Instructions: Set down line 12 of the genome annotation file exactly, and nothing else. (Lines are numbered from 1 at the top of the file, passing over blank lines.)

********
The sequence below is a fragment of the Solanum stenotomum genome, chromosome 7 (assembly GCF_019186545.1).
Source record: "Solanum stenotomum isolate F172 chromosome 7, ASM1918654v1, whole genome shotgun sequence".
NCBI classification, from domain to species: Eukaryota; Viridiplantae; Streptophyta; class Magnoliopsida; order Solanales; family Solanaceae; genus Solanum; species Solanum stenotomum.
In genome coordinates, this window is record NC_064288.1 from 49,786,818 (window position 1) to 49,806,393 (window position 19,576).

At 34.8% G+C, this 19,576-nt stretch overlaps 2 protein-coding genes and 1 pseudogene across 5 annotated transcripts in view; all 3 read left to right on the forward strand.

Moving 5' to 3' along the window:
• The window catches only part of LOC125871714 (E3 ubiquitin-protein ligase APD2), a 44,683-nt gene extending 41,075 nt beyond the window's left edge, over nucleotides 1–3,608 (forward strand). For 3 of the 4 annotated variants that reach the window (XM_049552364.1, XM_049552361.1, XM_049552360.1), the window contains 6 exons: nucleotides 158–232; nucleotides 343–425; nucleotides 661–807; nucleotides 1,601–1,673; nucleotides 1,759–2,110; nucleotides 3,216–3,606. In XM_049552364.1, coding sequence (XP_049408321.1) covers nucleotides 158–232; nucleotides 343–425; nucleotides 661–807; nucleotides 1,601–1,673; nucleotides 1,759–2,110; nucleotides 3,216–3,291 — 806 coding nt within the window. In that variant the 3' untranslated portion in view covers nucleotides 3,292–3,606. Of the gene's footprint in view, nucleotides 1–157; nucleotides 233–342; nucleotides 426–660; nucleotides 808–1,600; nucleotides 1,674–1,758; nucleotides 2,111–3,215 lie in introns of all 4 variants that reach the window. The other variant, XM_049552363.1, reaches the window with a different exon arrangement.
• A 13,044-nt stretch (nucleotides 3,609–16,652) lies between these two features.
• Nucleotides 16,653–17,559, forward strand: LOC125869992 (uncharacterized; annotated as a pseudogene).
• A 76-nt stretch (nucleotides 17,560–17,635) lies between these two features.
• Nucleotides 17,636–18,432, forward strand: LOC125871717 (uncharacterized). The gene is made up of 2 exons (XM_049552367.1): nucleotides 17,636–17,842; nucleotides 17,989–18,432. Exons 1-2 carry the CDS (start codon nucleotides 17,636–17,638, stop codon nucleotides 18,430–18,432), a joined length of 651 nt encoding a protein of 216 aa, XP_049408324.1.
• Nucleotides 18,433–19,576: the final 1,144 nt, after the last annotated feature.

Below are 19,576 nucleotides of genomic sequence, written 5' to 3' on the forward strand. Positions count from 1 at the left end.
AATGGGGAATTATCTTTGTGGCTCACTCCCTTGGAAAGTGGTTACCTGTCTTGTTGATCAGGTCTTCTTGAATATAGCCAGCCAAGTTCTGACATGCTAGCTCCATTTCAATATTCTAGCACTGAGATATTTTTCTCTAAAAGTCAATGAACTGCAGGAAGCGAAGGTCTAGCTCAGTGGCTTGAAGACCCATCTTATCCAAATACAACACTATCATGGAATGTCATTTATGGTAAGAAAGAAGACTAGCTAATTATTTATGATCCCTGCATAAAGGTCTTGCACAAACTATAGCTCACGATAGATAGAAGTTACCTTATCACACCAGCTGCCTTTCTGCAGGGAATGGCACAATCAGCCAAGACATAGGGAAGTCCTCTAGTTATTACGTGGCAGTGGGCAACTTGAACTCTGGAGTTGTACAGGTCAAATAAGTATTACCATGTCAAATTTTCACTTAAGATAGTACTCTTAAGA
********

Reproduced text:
• Nucleotides 18,433–19,576: the final 1,144 nt, after the last annotated feature.